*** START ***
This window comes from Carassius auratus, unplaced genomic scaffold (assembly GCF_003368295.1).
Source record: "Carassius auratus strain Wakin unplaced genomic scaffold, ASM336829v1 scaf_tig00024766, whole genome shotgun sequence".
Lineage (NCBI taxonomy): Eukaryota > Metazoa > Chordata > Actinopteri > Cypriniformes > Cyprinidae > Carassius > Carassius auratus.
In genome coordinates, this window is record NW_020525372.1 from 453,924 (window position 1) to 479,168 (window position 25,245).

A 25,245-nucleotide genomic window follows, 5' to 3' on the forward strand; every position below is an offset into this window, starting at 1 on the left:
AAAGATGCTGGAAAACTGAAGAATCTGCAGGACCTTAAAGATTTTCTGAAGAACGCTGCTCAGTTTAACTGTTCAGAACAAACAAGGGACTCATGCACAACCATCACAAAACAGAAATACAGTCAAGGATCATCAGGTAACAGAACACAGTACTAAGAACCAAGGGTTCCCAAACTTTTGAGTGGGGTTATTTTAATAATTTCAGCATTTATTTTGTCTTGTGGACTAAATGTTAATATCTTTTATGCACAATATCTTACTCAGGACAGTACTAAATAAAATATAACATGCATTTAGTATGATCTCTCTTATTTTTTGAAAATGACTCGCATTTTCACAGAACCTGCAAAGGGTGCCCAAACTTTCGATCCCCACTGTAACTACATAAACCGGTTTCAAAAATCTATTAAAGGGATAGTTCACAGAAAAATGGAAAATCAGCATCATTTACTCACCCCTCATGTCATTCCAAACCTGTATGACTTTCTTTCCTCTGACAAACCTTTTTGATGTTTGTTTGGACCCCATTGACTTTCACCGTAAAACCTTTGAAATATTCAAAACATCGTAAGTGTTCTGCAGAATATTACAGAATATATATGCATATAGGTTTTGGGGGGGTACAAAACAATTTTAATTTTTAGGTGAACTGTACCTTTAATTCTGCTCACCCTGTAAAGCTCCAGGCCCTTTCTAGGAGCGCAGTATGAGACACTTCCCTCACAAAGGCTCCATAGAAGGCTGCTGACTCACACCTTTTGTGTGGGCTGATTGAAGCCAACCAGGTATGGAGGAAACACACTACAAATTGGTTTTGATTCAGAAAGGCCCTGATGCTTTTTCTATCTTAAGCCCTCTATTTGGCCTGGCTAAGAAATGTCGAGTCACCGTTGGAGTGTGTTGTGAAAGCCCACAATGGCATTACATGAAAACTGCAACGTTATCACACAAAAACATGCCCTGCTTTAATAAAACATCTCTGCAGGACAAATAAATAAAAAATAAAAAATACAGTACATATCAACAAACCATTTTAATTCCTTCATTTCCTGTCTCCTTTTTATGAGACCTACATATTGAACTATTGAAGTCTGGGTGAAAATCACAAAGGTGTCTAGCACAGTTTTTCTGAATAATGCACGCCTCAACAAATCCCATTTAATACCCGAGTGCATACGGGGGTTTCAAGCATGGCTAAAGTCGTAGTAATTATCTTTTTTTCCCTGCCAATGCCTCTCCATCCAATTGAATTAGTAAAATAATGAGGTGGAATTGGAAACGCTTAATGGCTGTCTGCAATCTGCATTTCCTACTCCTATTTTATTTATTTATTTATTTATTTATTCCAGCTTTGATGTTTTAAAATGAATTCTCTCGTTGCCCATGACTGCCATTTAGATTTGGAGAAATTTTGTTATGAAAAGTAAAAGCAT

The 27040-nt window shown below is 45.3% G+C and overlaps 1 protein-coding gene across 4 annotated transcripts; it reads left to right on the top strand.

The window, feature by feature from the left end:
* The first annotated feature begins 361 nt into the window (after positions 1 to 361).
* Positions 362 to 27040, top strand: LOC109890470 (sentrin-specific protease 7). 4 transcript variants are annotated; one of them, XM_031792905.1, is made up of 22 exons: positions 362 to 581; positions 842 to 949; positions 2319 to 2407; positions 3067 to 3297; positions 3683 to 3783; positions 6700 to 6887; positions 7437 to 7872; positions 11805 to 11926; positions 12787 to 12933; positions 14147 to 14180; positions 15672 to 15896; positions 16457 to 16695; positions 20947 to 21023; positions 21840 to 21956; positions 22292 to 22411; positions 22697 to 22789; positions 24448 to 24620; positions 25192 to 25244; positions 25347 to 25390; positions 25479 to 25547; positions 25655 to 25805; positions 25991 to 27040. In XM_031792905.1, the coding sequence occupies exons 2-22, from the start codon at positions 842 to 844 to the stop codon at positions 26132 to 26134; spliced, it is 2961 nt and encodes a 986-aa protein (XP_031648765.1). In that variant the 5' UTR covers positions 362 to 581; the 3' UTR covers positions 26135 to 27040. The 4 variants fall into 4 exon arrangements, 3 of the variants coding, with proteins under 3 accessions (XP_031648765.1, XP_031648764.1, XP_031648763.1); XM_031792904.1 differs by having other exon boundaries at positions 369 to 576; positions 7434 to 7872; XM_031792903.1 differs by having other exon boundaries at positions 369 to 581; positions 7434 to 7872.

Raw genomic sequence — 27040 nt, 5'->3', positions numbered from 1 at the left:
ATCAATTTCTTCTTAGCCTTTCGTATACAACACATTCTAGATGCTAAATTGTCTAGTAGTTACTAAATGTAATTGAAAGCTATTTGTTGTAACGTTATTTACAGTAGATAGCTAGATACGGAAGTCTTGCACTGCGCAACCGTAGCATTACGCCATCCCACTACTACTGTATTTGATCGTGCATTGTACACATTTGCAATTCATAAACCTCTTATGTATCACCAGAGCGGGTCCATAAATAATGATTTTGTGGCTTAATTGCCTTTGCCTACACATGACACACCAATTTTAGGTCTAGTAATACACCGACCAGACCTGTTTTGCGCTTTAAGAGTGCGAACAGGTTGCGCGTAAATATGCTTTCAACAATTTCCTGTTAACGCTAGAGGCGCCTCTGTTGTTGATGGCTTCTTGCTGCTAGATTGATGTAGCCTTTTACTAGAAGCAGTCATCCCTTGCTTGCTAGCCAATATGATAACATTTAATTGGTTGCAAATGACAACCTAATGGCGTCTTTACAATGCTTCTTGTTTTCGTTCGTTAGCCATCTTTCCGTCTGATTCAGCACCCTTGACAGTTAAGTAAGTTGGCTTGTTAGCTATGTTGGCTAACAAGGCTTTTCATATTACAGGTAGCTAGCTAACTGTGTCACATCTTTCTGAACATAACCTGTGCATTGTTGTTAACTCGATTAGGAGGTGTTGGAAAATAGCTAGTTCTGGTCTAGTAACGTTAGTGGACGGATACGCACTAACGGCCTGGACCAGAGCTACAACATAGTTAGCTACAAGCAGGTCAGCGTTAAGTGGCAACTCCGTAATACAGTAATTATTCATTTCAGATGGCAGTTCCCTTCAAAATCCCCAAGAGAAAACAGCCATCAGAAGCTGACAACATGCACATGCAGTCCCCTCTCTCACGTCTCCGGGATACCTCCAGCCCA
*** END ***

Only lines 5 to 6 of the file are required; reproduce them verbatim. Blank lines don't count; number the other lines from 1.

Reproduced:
A 25,245-nucleotide genomic window follows, 5' to 3' on the forward strand; every position below is an offset into this window, starting at 1 on the left:
AAAGATGCTGGAAAACTGAAGAATCTGCAGGACCTTAAAGATTTTCTGAAGAACGCTGCTCAGTTTAACTGTTCAGAACAAACAAGGGACTCATGCACAACCATCACAAAACAGAAATACAGTCAAGGATCATCAGGTAACAGAACACAGTACTAAGAACCAAGGGTTCCCAAACTTTTGAGTGGGGTTATTTTAATAATTTCAGCATTTATTTTGTCTTGTGGACTAAATGTTAATATCTTTTATGCACAATATCTTACTCAGGACAGTACTAAATAAAATATAACATGCATTTAGTATGATCTCTCTTATTTTTTGAAAATGACTCGCATTTTCACAGAACCTGCAAAGGGTGCCCAAACTTTCGATCCCCACTGTAACTACATAAACCGGTTTCAAAAATCTATTAAAGGGATAGTTCACAGAAAAATGGAAAATCAGCATCATTTACTCACCCCTCATGTCATTCCAAACCTGTATGACTTTCTTTCCTCTGACAAACCTTTTTGATGTTTGTTTGGACCCCATTGACTTTCACCGTAAAACCTTTGAAATATTCAAAACATCGTAAGTGTTCTGCAGAATATTACAGAATATATATGCATATAGGTTTTGGGGGGGTACAAAACAATTTTAATTTTTAGGTGAACTGTACCTTTAATTCTGCTCACCCTGTAAAGCTCCAGGCCCTTTCTAGGAGCGCAGTATGAGACACTTCCCTCACAAAGGCTCCATAGAAGGCTGCTGACTCACACCTTTTGTGTGGGCTGATTGAAGCCAACCAGGTATGGAGGAAACACACTACAAATTGGTTTTGATTCAGAAAGGCCCTGATGCTTTTTCTATCTTAAGCCCTCTATTTGGCCTGGCTAAGAAATGTCGAGTCACCGTTGGAGTGTGTTGTGAAAGCCCACAATGGCATTACATGAAAACTGCAACGTTATCACACAAAAACATGCCCTGCTTTAATAAAACATCTCTGCAGGACAAATAAATAAAAAATAAAAAATACAGTACATATCAACAAACCATTTTAATTCCTTCATTTCCTGTCTCCTTTTTATGAGACCTACATATTGAACTATTGAAGTCTGGGTGAAAATCACAAAGGTGTCTAGCACAGTTTTTCTGAATAATGCACGCCTCAACAAATCCCATTTAATACCCGAGTGCATACGGGGGTTTCAAGCATGGCTAAAGTCGTAGTAATTATCTTTTTTTCCCTGCCAATGCCTCTCCATCCAATTGAATTAGTAAAATAATGAGGTGGAATTGGAAACGCTTAATGGCTGTCTGCAATCTGCATTTCCTACTCCTATTTTATTTATTTATTTATTTATTTATTCCAGCTTTGATGTTTTAAAATGAATTCTCTCGTTGCCCATGACTGCCATTTAGATTTGGAGAAATTTTGTTATGAAAAGTAAAAGCAT